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Bush congratulates Obama on historic victory, reshuffling leads to infighting among Dems, troop reduction in Iraq announced early, gay marriage bans pass in three states, world leaders have mixed messages for new president.

• "President Bush on Wednesday hailed Sen. Barack Obama's election to the presidency as the fulfillment of the civil rights era and a high point in American history," the Washington Times reports. "'No matter how they cast their vote, all Americans can be proud of the history that was made yesterday,' Mr. Bush said to reporters during a brief statement in the Rose Garden."

• "The Bush administration is hopeful that world leaders, at a summit in Washington next week, will adopt an action plan singling out some short-term steps that could be taken to deal with the current financial crisis as well as prevent similar problems from happening again," AP reports.


• "The Department of Homeland Security announced plans" Wednesday "to dole out $3 billion in counterterrorism grants next year to state and local agencies with far-fewer strings attached than in past years, in a concession to sharply tightening budgets at all levels of government," the Washington Post reports.

• "In an argument that touched on Aristotle and the Holocaust, the Supreme Court on Wednesday considered the fate of a former guard in an Eritrean prison where inmates were tortured and killed," the New York Times reports. "An applicant for asylum, he has said he performed his duties under duress and would have been executed had he tried to quit."

Congress: Liberal Factions Jockey To Shape New Agenda

• Obama's "victory unleashes pent-up demand for a host of Democratic goals: broader maneuvering room for labor unions, universal healthcare, appointing liberal federal judges and raising taxes on the wealthy," the Los Angeles Times reports. "Democratic factions and interest groups are jockeying to advance their causes with the public, Congress and Obama's inner circle."


• "Sen. Harry Reid (D-Nev.) gained an expanded Senate majority Tuesday night, and the country may have given Democrats a mandate for their agenda, but it remains unclear how the strengthened Majority Leader will turn this momentum into legislative gold in the next few months," Roll Call (subscription) reports.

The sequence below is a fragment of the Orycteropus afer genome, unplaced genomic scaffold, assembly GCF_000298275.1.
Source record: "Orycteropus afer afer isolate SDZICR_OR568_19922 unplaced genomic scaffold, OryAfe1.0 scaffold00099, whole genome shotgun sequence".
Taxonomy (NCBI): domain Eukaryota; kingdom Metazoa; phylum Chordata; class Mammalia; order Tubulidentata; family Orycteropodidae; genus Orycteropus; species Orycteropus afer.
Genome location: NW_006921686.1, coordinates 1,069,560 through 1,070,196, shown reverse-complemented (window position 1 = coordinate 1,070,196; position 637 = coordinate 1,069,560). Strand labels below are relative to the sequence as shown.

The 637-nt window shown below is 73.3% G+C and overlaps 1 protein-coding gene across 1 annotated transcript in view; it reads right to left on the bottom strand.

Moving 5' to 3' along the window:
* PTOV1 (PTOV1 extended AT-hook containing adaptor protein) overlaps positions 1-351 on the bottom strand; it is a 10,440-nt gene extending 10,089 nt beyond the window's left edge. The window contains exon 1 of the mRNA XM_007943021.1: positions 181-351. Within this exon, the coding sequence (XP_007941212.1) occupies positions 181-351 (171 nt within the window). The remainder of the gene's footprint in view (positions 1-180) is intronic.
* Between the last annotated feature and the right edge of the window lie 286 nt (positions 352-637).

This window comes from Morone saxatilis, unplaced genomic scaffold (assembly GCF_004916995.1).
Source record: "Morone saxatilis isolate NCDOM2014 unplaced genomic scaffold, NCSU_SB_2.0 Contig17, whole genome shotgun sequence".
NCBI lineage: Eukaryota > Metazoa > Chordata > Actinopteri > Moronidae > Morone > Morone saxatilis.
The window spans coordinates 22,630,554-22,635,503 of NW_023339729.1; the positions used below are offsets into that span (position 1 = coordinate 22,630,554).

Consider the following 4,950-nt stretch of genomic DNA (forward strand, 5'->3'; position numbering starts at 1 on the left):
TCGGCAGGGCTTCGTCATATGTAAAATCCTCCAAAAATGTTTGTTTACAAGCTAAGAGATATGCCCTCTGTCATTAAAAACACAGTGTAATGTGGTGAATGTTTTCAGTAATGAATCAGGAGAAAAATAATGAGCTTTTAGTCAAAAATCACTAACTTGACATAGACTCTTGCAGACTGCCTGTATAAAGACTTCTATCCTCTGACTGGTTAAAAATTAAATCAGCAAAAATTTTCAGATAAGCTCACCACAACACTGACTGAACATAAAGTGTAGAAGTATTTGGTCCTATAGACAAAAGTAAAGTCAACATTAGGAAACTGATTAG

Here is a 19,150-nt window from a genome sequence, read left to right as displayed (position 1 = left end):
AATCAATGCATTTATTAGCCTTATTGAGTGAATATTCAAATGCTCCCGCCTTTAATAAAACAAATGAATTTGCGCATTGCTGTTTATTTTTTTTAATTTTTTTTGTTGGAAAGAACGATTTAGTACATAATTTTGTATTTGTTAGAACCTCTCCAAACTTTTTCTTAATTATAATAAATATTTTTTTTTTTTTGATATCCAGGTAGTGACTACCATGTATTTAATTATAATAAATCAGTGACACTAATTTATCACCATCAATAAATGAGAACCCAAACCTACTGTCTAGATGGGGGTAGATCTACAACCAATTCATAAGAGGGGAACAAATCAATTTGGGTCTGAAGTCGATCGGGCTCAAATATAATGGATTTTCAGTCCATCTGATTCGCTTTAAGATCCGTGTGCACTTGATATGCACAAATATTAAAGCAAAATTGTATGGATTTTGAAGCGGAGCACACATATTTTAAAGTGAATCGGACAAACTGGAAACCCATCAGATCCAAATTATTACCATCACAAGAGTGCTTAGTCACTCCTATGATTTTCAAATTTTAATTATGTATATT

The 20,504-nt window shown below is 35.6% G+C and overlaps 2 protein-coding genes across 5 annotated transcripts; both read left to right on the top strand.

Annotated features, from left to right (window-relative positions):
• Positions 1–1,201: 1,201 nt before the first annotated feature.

• "Democrats emerged from Tuesday's election with larger majorities in both chambers of Congress, but with no ironclad guarantee their plans won't be derailed by a determined GOP minority in the Senate," CongressDailyAM (subscription) reports. "With a gain of at least five seats, presuming Sen. Joseph Lieberman," I/D-Conn., "stays allied with them, Democrats must hold all of their members and pick up four Republican votes to overcome filibusters."

• "Democratic leaders are tamping down on expectations for rapid change and trying to signal they will place a calm hand on the nation's tiller," The Hill reports. "'The country must be governed from the middle,' House Speaker Nancy Pelosi (D-Calif.) said Wednesday. Repeating themes from election night, she said she plans to emphasize 'civility' and 'fiscal responsibility.'"

• "Tuesday's election may have made" Pelosi "the most powerful woman in U.S. political history, but she isn't getting much time to celebrate: Some of her colleagues are accusing her of plotting to overthrow a popular committee chairman, and the possible departure of Rahm Emanuel [D-Ill.] could bring new fights for spots on her leadership team," the Politico reports.


• "Democrats geared up for an internal battle royal as Oversight and Government Reform Chairman Henry Waxman (Calif.) launched a bid to wrest the gavel of the Energy and Commerce Committee from Rep. John Dingell (Mich.)," Roll Call (subscription) reports. "The contest promises to reopen ideological rifts in the party over climate change and other issues just as the committee prepares to tackle an ambitious agenda in concert with President-elect Obama."

• "As House Republicans assessed the wreckage after a second consecutive electoral bloodbath, this much was clear: Members are willing to spare their leader, Ohio Rep. John A. Boehner," the Politico reports. "His No. 2, Minority Whip Roy Blunt [Mo.], might not be so lucky, however, as it appears he will avoid an inevitable challenge from his top deputy, Virginia Rep. Eric Cantor."

• "Younger, more conservative lawmakers moved" Wednesday "to assert their influence in the House Republican caucus as the GOP began the traditional period of soul-searching that follows a major electoral defeat," the Washington Post reports. "Conservatives also began jockeying to fill the post of Republican National Committee chairman early next year."

Iraq: Troop Reduction Announced Two Months Early

• "Spurred on by a continued decline in violence, the U.S. military will reduce its presence in Iraq to 14 combat brigades this month -- at least two months earlier than originally planned," AP reports. "Military officials say two brigades from the 101st Airborne Division will leave Iraq this month and only one will be replaced."